Ah yes Checkers. Well, again some functioned extremely well but the work overload and ability to properly do any sort of accurate tolerance analysis was pretty much non-existant. Howerver, where checkers became doomed is when they "took advantage" of the CAD technology and started sending drawings back for totally non-valued changes that had absolutely nothing to do with quality. They became editors who wanted entire views moved around, endless dimensions positioned slightly different, font changes, text size changes, underline this and don't underline that. So I think it fair that some responsability for the unfortunate doom of checkers be accepted by many (NOT ALL) checkers.
I do however think there is great opportunity for checkers to return to be what I think they really ought to be and that is in dimensional management being specialist in the dimensional management control or tolerance analysis. Stuff that has real value. My guess on the elevator example is that the dimensional control was non-existant or just plain in accurate and again nothing to do with the CAD technology.
I will say this; Original thinking, Innovation, still takes just as long. CAD does not help that, which is often misunderstood. Use of CAD speeds up the development of an idea, but the talent and time it takes to originate the idea is still worth it's weight in gold.

Proof readere
08/23/06 07:54 AM
Quality in Language and Writing - Proof read Report this article as Inappropriate to us !!!Login to Reply

It would seem logical that if you complain about quality you would proof read the article to discover any quality problems in your article. Without counting, I would say that there are at least 6-10 errors in grammar or left out words in the first page alone.
I would trust your content more and would perhaps have read on.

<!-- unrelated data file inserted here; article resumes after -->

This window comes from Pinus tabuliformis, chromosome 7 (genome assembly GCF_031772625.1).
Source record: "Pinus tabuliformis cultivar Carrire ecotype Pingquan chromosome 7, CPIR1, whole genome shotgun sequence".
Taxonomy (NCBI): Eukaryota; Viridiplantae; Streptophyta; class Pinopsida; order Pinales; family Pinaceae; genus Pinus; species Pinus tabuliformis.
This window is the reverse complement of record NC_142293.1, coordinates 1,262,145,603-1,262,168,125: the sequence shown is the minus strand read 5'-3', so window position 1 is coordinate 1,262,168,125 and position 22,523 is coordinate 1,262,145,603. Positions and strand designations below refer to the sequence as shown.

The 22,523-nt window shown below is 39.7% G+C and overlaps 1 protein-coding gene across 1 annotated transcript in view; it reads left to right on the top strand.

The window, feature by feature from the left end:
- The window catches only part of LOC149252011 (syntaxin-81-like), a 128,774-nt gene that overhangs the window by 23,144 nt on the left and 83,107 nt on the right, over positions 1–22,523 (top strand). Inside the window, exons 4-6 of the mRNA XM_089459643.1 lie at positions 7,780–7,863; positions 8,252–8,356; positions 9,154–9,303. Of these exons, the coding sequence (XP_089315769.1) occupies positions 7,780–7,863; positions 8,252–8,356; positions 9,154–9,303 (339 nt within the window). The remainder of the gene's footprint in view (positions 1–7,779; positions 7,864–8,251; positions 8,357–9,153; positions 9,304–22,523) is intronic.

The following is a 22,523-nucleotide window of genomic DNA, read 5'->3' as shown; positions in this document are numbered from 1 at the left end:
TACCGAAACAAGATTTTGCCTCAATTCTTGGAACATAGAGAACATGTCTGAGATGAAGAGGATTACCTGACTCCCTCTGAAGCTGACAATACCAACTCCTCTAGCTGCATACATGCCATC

08/23/06 12:58 PM
not CAD's fault... Report this article as Inappropriate to us !!!Login to Reply

The problem is not the tools we use, but how we use them. In the article, the engineer accepts too tight a deadline, "So you say OK (knowing if you don’t someone else will) and stay the extra few hours a night..." The people who assembled the elevator are no less intelligent than those who assembled them in 1970. In both cases, the laborer is rushing something in order to succeed against perceived competition.
News Flash: The customer cares about quality, and will pay more for it.
News Flash #2: There are multiple ways to gain a reputation that will drive business your way, #1 be the fastest (but not necessarily the best) or #2 create the best most elegant design (or at least one that works and looks better and is easier/less expensive to manufacture. In either case, the world will beat a path to your door.
UNLESS YOU NEED THAT EXTRA JOB TO SURVIVE, consider turning down jobs you know cannot be performed in the timeframe alotted AND IN A HIGH QUALITY MANNER. You'll discover the time with family, the opportunity to exercise, and relaxation to clear your head is worth more than the contract that's taking away the things you really want.
Where I work, we have very strict quality requirements that have forced us to no-bid jobs due to poor data or time constraints we know to be unrealistic. And yes, we've heard (many times) that there are others ready, willing and able to do what we won't. We've lost some business that way, but most of the time our customers know we're being honest with them or they try someone else and come back to get the quality they know we can deliver.
Quality pays, whether it is in your work or your personal life. Don't compromise!